Posts tagged “tourists

So Long, Uncle Ho

hanoi lake

Hoan Kiem Lake in the center of Hanoi.

It’s certainly the strangest museum I’ve ever been to. I know beforehand that there will be a healthy portion of propaganda and I had seen the cult of personality still being pursued by the government, but I feel like I’m missing something at the Ho Chi Minh Museum in Hanoi, Vietnam.

keep reading…

Advertisements

Ruined Temples and Smoking Drinking Spirits

bagan

A monk getting his pose on with a view of Bagan.

I’m on top of an old temple, waiting around for the sunset with a bunch of German and French. About 20 minutes before, I am on top of a different temple, with a bunch of German and French. They are digging in early for the sunset views of Bagan. When the sun finally starts to descend below the hills, I hear the continuous clacking of camera shutters. I take out my camera and take a few shots, realizing that neither the camera nor its operator is capable of capturing a world-class shot of Bagan at sunset. I sit and enjoy instead, the sun’s rays reaching over and between the reddish ruins dotted across the plain.

keep reading…


Contraband Whiskey, a Late Train, and Satellite Dishes

Thailand train1

A provincial train station along the way.

I am in the Thai border town of Pedang Besar, having crossed over from Pedang Besar, Malaysia. I’ve been directed down the road by a police officer to catch the bus to Hat Yai. As I’m walking past a large covered platform accommodating three large women, one of them asks, “Where you going?” I tell them and am told to sit down. This is the bus stop.

I am offered sliced papaya, which is delicious. They ask me if I speak Thai, and I respond in the negative. But that doesn’t stop them from speaking to me in Thai for the next ten minutes, giving stilted translations of what they’re saying along the way. I take out my phrasebook and pretend to study it.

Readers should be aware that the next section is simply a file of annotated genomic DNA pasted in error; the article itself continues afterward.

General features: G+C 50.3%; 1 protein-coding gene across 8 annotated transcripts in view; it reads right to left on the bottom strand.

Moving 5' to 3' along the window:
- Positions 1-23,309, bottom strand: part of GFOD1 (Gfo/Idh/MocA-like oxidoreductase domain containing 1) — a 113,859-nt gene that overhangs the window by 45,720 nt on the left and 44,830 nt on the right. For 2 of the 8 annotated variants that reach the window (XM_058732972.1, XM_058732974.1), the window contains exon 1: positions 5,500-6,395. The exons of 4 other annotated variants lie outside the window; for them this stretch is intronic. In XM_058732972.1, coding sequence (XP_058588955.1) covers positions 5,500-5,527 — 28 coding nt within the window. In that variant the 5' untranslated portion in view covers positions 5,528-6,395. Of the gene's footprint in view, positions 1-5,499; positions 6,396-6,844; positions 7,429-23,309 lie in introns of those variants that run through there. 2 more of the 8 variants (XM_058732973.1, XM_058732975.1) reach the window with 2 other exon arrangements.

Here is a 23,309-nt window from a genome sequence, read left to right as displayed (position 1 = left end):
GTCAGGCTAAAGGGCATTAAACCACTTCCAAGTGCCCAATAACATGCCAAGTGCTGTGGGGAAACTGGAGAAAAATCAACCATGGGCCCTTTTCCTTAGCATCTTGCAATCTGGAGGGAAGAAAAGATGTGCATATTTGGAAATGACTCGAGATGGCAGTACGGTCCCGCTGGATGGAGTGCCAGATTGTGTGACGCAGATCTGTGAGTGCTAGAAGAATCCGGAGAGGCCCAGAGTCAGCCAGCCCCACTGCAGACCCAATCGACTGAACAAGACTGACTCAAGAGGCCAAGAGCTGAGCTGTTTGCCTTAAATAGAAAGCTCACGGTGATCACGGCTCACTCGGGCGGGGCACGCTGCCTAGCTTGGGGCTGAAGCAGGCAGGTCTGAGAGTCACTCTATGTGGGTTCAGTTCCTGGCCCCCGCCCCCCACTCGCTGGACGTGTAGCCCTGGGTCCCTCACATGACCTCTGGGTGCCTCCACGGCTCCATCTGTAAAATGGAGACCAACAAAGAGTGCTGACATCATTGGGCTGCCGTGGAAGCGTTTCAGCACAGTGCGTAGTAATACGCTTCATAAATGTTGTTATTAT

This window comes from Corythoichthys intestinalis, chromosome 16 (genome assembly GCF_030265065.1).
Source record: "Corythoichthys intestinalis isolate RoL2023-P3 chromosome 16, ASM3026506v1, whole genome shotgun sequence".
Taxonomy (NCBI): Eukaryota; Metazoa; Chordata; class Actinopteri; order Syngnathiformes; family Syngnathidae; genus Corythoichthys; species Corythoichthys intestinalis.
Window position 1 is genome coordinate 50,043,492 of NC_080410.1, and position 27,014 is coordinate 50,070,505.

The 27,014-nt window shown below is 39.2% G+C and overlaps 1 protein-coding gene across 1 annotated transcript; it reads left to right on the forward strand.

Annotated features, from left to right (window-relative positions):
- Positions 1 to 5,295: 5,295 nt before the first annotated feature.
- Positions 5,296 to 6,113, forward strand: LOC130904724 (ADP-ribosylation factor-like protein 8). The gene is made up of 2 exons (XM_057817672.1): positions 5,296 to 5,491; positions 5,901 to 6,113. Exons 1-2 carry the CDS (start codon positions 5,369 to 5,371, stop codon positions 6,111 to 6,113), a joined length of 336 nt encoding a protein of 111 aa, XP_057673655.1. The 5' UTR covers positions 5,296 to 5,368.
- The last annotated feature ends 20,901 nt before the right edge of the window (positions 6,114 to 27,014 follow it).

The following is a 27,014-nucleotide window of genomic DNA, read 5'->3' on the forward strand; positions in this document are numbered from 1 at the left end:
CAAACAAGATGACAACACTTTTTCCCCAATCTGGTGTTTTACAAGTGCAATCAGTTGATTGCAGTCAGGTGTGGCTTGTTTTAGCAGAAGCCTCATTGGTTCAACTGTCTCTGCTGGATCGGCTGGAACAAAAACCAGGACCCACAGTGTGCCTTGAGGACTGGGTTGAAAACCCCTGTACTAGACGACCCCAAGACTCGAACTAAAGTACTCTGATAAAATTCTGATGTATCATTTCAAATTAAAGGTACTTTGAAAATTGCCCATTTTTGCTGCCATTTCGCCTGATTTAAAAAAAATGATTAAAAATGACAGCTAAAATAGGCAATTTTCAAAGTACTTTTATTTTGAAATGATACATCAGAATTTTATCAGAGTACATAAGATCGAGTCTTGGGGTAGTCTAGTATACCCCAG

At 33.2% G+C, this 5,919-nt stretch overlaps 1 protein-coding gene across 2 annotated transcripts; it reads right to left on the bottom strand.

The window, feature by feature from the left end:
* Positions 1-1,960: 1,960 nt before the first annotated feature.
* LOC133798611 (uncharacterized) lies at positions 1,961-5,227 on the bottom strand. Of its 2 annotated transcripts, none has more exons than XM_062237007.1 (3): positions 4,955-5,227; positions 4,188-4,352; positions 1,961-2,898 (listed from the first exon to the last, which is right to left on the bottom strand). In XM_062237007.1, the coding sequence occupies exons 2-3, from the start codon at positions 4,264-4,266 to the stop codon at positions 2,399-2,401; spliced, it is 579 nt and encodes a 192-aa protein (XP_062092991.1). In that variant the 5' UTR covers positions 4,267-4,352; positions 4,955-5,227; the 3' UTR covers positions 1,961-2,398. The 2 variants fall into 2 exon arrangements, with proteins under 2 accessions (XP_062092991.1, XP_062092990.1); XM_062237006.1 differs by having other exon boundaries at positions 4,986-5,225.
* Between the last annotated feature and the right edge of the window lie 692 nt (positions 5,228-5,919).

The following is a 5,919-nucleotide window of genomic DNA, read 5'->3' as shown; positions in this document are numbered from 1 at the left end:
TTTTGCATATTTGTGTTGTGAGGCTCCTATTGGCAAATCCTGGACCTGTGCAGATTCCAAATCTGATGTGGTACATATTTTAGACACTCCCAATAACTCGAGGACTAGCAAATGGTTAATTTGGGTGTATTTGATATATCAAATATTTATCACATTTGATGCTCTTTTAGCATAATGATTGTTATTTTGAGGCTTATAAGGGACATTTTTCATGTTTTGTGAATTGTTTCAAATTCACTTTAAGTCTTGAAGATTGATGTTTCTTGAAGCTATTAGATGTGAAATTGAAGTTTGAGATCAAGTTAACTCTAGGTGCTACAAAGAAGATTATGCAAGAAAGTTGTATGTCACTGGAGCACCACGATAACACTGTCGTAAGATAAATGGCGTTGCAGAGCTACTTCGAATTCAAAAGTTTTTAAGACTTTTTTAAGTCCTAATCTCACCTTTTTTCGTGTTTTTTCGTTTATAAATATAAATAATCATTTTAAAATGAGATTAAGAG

keep reading…


Highways, Monkeys, Beer Towers

KL JalanAlor

Jalan Alor, an entire street of food stalls. At times, it feels like Mulberry Street in New York City. Hosts wielding menus try to draw you into their restaurant, which looks identical to the three next to it.

Just as I’m finishing up my meal on Jalan Alor, a street lined with restaurants – tables and chairs set up in the street – I feel a few drops, and then I see umbrellas being set up around the tables. I finish my beer, pay, and start walking. Within five minutes, it’s pouring. It’s that kind of downpour that you knew would come, that you even hoped would come, when it’s still hot and humid when the sun goes down.

keep reading…


Ships, Steam Irons, and Noodles

It is so remarkably easy to walk around and see everything that one wonders whether the Hindu founders, the Portuguese conquerors, the Dutch, and then the British built this town as a major fort and trading post adjacent to the Straights of Melaka, or as a future attraction for weekenders with cameras. Large signs alert you to where you are: “Little India,” “Jonker Walk.”

Melaka Windmill

An old watermill on the river. The river cruise leaves from a few hundred meters away.

keep reading…


Traveling Easy in Santa Ana, El Salvador

DSC_0470The guy sitting next to me on the bus to Lake Coatepeque sounds like he’s got a bowl of soup in his mouth. Each time he says something I shrug and tell him I don’t understand, but he keeps going anyway. A man standing in the aisle says something in intelligible Spanish that I understand. We drive from Santa Ana through lush green scenery into small towns where people hop on and off. A woman is selling live chicks on the sidewalk that have been dyed pink, yellow, and blue out of a cardboard box. Her face is timid and innocent. I cannot pass judgment.

keep reading…